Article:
If you prefer not to use a medication for treating a head lice infestation, you may consider an alternative home treatment. There is little to no clinical evidence of the effectiveness of such treatments.
Combing wet hair with a fine-toothed nit comb may remove lice and some nits. Research is inconclusive on the effectiveness of this method.
The hair should be wet, and you should add something to lubricate the hair, such as a hair conditioner. Comb the entire head from scalp to end of the hair at least twice during a session. The process should be repeated every three to four days for several weeks — at least two weeks after no more lice are found.
Small clinical studies have suggested that some natural plant oils may have a toxic effect on lice and eggs. These products include:
- Tea tree oil
- Anise oil
- Ylang ylang oil
- Nerolidol, a chemical compound found in many plant oils
These products are not required to meet safety, efficacy and manufacturing standards used for drugs approved by the FDA.
A number of household products are used to treat head lice infestations. The reasoning is that these products deprive the lice and incubating eggs of air. The product is applied to the hair, covered with a shower cap and left on overnight. Products used for this purpose include:
- Olive oil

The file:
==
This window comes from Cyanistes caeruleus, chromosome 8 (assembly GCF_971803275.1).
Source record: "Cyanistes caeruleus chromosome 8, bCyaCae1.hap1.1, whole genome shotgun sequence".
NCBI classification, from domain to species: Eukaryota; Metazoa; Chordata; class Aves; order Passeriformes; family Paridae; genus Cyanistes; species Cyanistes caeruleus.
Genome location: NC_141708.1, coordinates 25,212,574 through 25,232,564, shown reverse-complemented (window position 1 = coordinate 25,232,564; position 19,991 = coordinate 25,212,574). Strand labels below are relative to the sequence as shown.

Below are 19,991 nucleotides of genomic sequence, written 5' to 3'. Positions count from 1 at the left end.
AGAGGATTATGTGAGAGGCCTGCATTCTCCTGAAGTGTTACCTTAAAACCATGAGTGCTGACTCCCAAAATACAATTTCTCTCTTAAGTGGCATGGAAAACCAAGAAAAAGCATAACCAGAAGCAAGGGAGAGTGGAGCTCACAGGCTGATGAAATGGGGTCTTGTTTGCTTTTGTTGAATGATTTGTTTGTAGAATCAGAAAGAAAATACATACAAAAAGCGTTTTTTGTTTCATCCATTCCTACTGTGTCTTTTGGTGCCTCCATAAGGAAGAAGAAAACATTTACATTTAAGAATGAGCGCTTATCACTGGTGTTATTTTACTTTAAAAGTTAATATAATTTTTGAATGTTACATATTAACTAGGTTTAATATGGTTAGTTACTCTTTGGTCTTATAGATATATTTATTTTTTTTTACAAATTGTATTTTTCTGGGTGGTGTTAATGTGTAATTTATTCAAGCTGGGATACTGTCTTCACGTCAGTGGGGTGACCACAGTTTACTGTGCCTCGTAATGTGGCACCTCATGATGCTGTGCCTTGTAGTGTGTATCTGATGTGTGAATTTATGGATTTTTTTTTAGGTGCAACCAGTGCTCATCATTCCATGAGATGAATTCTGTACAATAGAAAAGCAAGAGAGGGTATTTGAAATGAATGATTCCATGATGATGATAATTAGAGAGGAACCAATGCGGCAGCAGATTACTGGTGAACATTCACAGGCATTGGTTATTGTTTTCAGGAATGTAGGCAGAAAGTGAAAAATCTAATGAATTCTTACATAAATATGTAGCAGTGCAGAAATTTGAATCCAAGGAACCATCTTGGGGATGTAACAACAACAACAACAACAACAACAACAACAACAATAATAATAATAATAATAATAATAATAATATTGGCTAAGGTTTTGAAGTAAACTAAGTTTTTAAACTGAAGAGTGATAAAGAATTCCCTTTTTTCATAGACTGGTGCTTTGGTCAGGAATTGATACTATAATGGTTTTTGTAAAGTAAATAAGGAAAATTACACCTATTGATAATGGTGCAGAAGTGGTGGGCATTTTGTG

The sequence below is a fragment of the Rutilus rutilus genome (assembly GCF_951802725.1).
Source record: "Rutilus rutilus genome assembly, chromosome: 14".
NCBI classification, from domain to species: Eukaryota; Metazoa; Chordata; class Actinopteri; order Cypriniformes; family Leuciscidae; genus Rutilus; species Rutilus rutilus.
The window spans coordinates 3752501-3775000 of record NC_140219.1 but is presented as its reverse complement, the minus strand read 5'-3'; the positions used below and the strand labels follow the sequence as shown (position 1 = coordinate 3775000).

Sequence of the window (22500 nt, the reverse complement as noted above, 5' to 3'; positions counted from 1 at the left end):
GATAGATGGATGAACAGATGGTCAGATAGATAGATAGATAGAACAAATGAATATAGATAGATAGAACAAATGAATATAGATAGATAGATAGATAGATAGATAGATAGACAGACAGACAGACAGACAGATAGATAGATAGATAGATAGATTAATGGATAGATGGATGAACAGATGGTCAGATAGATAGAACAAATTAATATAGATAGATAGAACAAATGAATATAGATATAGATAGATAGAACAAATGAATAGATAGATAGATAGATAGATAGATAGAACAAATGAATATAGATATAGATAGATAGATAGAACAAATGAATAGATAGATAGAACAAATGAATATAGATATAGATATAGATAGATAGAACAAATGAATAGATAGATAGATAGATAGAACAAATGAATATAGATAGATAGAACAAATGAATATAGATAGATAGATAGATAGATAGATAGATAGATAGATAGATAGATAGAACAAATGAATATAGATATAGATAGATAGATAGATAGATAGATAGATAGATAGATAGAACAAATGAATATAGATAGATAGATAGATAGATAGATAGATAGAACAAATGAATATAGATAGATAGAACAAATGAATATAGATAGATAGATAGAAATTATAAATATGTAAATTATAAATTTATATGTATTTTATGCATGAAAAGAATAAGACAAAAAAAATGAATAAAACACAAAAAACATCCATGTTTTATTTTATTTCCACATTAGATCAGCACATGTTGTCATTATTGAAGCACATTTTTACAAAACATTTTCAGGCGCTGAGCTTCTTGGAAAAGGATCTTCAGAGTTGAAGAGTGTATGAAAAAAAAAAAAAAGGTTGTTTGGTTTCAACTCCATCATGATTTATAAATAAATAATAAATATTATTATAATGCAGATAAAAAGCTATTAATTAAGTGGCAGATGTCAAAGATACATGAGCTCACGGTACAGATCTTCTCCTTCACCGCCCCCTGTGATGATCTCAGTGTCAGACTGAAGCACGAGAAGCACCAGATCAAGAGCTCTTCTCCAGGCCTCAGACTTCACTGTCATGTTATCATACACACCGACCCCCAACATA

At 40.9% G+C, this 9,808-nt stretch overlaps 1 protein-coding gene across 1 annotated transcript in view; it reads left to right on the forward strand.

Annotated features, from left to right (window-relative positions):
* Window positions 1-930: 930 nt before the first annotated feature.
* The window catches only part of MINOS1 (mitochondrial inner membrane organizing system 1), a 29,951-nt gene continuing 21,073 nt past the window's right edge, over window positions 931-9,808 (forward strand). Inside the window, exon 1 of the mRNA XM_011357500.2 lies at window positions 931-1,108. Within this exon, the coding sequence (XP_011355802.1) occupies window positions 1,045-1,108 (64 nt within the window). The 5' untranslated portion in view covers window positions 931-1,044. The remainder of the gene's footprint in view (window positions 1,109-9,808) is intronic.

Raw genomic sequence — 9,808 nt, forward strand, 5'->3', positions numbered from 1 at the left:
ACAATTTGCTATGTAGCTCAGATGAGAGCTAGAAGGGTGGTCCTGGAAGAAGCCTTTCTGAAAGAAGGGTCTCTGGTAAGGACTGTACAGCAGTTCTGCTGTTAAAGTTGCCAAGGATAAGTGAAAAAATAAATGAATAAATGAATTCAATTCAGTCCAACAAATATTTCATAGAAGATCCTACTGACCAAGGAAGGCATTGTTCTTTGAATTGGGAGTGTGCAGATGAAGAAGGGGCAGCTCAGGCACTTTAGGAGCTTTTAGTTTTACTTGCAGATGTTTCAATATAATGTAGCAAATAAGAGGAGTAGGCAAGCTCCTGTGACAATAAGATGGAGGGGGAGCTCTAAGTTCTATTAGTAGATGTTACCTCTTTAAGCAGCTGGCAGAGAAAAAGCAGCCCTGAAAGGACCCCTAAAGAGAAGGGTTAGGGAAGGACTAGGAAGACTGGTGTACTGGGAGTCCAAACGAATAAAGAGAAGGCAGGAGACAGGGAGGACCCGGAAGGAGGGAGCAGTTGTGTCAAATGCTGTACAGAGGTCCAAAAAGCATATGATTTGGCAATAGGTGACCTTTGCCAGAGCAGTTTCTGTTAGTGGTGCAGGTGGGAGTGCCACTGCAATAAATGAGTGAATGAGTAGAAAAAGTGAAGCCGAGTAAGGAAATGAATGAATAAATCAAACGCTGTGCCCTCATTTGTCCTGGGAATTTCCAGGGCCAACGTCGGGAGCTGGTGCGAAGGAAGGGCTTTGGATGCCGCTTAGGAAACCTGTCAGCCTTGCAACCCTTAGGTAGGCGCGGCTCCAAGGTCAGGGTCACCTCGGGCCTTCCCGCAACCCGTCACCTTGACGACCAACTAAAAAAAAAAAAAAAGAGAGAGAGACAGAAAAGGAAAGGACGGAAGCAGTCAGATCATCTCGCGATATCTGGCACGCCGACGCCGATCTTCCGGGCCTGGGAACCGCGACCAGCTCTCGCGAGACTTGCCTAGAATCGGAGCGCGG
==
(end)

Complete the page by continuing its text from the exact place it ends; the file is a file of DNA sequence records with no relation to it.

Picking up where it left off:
- Petroleum jelly
One laboratory study found that of these products, only petroleum jelly was effective in killing a significant number of lice. There is little clinical evidence of the effectiveness of such treatments, and it is unclear whether reported effects are the result of the product or of the multiple washing and combing required for removing the oily products from the hair.
The Lice Clinics of America uses a Food and Drug Administration-cleared machine that uses one application of hot air in an attempt to kill head lice and their eggs through dehydration. The machine requires special training and is currently available only at professional lice treatment centers.
The machine uses air that is cooler than most hair dryers and at a much higher flow rate to kill the lice by drying them out. A regular hair dryer should not be used to accomplish this result as it's too hot and could burn the scalp.
Dangerous products to avoid
Flammable products, such as kerosene or gasoline, should never be used to kill lice or to remove nits.
Lice usually don't live past one day without feeding from a scalp, and eggs do not survive if they aren't incubated at the temperature near the scalp. Therefore, the chance of lice surviving on household items is small.
As a precaution you may clean items that the affected person has used in the previous two days. Cleaning recommendations include the following:
- Wash items in hot water. Wash bedding, stuffed animals and clothing in hot, soapy water — at least 130 F (54.4 C) — and dry at high heat.
- Clean hair care items. Clean combs, brushes and hair accessories in hot, soapy water.
- Seal items in plastic bags. Seal items that cannot be washed in plastic bags for two weeks.
- Vacuum. Give the floor and upholstered furniture a good vacuuming.
It's difficult to prevent the spread of head lice among children in child care facilities and schools because there is so much close contact. And the chance of indirect transmission from personal items is slight.
However, it is generally a good practice for children to hang their garments on a separate hook from other children's garments and not to share combs, brushes, hats and scarves. A worry about head lice transmission is not considered a good reason to avoid sharing protective headgear for sports and bicycling when sharing is necessary.